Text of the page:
Los Angeles native and New York based visual artist, Kehinde Wiley has firmly situated himself within art history’s portrait painting tradition. As a contemporary descendent of a long line of portraitists, including Reynolds, Gainsborough, Titian, Ingres, among others, Wiley, engages the signs and visual rhetoric of the heroic, powerful, majestic and the sublime in his representation of urban, black and brown men found throughout the world.
Initially, Wiley’s portraits were based on photographs taken of young men found on the streets of Harlem. As his practice grew, his eye led him toward an international view, including models found in urban landscapes throughout the world–such as Senegal, Dakar and Rio de Janeiro, among others–accumulating to a vast body of work called, “The World Stage.” The models, dressed in their everyday clothing–most of which are based on the notion of far-reaching Western ideals of style–are asked to assume poses found in paintings or sculptures representative of the history of their surroundings. This juxtaposition of the “old” inherited by the “new”–who often have no visual inheritance of which to speak–immediately provides a discourse that is at once visceral and cerebral in scope.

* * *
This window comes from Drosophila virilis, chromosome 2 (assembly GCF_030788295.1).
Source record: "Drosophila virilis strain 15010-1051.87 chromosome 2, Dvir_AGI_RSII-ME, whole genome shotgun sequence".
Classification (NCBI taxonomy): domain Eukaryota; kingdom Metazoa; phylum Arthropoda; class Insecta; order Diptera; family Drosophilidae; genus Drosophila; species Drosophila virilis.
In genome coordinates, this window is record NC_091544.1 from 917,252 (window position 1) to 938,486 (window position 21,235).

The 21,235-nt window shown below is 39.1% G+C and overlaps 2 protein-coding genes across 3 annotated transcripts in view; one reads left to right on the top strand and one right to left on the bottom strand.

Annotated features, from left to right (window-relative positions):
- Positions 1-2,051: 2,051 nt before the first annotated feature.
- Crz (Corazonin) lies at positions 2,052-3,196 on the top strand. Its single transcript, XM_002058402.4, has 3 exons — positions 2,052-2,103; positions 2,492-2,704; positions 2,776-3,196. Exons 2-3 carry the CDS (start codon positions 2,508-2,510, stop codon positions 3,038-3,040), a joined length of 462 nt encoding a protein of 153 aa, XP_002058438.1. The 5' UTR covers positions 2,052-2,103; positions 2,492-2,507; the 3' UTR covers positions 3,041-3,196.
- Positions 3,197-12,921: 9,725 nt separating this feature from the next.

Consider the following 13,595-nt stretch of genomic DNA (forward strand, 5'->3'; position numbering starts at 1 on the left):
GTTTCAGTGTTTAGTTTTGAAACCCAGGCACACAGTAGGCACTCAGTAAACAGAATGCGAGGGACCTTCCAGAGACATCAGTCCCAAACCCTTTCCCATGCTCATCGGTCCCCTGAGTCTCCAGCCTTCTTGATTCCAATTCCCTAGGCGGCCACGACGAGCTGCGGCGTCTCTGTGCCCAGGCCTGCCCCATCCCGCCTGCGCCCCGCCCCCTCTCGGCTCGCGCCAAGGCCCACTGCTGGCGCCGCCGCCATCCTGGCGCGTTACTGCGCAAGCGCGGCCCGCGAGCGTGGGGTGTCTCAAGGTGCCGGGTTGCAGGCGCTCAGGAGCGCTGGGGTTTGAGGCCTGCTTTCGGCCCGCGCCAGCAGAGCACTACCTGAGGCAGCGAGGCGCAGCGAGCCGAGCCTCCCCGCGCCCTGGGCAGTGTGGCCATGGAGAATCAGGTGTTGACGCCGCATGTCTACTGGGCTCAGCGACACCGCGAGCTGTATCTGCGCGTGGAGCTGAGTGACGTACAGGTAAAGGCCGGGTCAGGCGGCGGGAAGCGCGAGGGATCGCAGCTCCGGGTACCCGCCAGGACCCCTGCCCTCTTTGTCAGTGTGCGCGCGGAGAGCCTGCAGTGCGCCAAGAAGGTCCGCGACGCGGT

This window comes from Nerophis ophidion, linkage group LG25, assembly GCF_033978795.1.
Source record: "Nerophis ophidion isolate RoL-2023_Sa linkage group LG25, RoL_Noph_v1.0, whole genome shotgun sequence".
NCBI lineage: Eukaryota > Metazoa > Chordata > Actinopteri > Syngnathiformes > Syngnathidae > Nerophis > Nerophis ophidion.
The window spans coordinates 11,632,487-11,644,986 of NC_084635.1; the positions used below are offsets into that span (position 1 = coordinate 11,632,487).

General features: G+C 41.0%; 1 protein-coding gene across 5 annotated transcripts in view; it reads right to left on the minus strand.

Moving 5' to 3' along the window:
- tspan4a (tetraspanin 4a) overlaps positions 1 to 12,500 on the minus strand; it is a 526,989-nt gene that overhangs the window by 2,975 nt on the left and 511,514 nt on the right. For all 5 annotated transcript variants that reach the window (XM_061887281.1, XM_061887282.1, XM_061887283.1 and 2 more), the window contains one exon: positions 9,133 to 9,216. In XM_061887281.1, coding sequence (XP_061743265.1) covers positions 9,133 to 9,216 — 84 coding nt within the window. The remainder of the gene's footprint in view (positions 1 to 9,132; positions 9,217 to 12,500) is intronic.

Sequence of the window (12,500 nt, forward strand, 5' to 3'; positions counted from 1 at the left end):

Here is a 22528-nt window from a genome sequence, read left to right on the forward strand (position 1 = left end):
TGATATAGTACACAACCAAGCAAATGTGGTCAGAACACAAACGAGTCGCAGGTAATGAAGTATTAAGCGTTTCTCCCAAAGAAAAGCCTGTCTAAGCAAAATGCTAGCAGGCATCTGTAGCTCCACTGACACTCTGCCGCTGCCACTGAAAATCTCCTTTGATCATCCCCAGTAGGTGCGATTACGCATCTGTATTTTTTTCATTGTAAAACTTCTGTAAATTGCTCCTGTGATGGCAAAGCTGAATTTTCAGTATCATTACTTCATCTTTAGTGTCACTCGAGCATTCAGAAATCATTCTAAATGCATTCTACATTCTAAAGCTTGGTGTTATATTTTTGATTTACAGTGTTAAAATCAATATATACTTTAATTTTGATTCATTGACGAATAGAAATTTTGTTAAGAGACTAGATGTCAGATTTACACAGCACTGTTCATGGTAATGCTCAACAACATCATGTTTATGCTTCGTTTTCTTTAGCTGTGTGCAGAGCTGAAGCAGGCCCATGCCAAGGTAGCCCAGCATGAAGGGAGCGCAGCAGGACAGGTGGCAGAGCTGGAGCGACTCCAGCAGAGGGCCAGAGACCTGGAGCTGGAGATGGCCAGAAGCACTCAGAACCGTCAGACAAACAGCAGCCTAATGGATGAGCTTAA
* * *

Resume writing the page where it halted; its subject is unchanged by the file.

Without shying away from the complicated socio-political histories relevant to the world, Wiley’s figurative paintings and sculptures “quote historical sources and position young black men within the field of power.” His heroic paintings evoke a modern style instilling a unique and contemporary manner, awakening complex issues that many would prefer remain mute.
By applying the visual vocabulary and conventions of glorification, history, wealth and prestige to the subject matter drawn from the urban fabric, the subjects and stylistic references for his paintings are juxtaposed inversions of each other, forcing ambiguity and provocative perplexity to pervade his imagery. Wiley’s larger than life figures disturb and interrupt tropes of portrait painting, often blurring the boundaries between traditional and contemporary modes of representation and the critical portrayal of masculinity and physicality as it pertains to the view of black and brown young men.
Kehinde Wiley received his MFA from Yale University in 2001. Shortly after, he became an Artist-in-Residence at the Studio Museum in Harlem. Wiley’s work has been the subject of exhibitions worldwide and is in the permanent collections of numerous museums including the Metropolitan Museum of Art, New York; the Studio Museum in Harlem; the Denver Art Museum; the Los Angeles County Museum of Art; The Hammer Museum, Los Angeles; the Walker Art Center, Minneapolis; the High Museum, Atlanta; the Columbus Museum of Art; the Phoenix Art Museum; the Milwaukee Art Museum; the Jewish Museum, New York; and the Brooklyn Museum, New York. In 2015, Wiley was the subject of a solo exhibition at the Brooklyn Museum in New York, entitled A New Republic, now traveling and currently on view at The Toledo Museum of Fine Art in Toledo, Ohio.